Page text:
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Idaho Voters Support Change to State Initiative Process


March 22, 2019

Contact: Sean Ellis, (208) 220-5428



Idaho Voters Support Change to State Initiative Process

Voters express desire for fairer and more balanced process that gives rural communities a voice


BOISE – March 22, 2019 – A statewide survey conducted from March 19-21 finds that 61 percent of Idaho voters believe changes are needed to the current ballot initiative process while just 22 percent of voters say the current ballot initiative process works well and needs no changes.

The survey found that 83 percent of Idahoans believe rural communities should have an equal voice to larger cities and counties in the state in determining which propositions qualify for the ballot. A significant number (79 percent) of Idahoans believe that the idea of requiring propositions to receive input and support from communities all around the state makes the process more fair and balanced.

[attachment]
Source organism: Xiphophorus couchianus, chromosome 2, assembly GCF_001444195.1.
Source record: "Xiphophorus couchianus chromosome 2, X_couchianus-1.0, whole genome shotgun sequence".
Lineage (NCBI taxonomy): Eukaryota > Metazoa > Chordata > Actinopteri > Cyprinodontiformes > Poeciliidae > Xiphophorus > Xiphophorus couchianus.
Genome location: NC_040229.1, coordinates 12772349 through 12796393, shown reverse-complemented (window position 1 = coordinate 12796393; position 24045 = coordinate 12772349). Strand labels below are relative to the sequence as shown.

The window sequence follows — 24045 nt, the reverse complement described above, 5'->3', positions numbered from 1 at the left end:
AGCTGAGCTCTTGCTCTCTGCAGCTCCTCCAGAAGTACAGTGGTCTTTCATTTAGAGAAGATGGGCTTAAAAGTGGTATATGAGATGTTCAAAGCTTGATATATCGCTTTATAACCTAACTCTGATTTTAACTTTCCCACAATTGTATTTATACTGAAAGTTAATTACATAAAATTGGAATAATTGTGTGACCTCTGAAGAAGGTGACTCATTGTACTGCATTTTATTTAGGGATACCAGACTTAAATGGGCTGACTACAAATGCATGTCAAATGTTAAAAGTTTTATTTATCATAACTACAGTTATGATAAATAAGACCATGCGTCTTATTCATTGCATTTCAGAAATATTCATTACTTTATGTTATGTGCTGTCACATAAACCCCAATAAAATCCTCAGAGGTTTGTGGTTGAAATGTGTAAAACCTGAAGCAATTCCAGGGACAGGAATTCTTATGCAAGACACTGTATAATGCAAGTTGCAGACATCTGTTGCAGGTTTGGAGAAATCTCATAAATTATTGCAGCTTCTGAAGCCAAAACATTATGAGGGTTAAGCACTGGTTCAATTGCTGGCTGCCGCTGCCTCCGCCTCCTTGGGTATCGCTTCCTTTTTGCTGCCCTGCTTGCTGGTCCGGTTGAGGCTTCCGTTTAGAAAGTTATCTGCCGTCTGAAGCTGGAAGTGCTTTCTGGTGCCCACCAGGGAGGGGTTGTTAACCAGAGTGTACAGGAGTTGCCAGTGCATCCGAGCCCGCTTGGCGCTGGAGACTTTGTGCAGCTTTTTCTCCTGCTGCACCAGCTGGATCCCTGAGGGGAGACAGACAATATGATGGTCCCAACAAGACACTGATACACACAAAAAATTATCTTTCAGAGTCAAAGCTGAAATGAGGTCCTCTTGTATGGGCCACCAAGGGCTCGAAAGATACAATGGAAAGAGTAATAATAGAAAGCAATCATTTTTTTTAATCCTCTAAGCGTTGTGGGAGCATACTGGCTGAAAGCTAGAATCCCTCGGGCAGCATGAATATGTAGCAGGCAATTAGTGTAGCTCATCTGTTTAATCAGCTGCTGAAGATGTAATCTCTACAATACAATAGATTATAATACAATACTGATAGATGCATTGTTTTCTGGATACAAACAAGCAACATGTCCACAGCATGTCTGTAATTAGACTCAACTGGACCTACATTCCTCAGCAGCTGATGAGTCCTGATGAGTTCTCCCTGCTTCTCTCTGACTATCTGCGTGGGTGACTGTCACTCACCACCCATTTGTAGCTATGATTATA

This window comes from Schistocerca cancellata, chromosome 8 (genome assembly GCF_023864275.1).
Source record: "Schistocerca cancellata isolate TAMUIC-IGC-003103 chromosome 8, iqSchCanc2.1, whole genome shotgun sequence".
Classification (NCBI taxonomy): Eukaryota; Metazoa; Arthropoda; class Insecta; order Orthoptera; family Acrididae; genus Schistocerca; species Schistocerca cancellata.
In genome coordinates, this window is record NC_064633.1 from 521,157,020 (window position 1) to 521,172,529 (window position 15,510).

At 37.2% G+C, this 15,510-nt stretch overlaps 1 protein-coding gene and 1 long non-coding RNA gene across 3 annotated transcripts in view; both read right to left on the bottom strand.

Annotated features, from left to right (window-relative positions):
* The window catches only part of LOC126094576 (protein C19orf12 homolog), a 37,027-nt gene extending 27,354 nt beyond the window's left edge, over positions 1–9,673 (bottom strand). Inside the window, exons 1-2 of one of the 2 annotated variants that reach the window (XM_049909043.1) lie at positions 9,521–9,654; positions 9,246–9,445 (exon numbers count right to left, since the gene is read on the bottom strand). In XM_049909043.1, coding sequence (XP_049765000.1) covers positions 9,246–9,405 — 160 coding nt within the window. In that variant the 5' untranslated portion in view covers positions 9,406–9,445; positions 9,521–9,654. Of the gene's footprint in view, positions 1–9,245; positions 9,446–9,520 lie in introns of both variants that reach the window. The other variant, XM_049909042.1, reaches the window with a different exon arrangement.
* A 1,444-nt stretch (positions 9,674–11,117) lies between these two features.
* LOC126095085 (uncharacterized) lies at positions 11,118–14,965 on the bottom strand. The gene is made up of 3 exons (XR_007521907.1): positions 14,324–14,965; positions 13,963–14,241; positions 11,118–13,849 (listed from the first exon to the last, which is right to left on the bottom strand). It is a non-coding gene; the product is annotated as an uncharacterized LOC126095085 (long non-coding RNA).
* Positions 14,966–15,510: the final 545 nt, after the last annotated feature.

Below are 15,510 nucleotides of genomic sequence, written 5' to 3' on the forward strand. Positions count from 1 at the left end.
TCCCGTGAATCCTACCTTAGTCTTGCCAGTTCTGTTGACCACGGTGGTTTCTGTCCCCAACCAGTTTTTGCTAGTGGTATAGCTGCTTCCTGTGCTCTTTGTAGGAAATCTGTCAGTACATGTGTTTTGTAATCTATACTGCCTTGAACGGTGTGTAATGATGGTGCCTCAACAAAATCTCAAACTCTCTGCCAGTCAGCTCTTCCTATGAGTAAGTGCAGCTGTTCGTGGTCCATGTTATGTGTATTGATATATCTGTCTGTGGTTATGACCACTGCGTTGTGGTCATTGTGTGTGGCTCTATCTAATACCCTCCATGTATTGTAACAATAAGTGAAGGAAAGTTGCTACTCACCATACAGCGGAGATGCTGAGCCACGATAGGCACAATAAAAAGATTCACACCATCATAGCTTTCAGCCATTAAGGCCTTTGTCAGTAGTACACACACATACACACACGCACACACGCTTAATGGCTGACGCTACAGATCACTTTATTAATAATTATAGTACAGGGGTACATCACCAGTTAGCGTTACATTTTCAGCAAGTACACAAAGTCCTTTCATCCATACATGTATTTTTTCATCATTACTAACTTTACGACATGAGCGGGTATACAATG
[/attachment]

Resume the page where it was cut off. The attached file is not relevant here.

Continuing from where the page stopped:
More than three-fourths of voters (78 percent) agree that the idea of the state requiring a proposed proposition to get support from all parts of Idaho would ensure that urban areas of the state cannot dictate to rural communities which propositions get put on the ballot.

Almost six in 10 voters (59 percent) support requiring petitions be signed by at least 10 percent of registered voters, and 59 percent also support requiring signatures to be collected in at least 32 legislative districts. Idahoans believe these proposed changes give voters from rural communities a voice in the process.

“This survey of Idaho voters confirms that they want changes to the initiative process to ensure all Idahoans from across the entire state have a voice in the process,” said Idaho Farm Bureau President Bryan Searle. “The survey also shows that the reforms being considered by the Idaho Legislature to make sure that rural areas are on an equal footing with the urban areas have widespread support from Idaho voters.”

The survey of 500 Idaho registered voters was conducted March 19–21 by Moore Information. It has a margin of error of +/- 4 percent.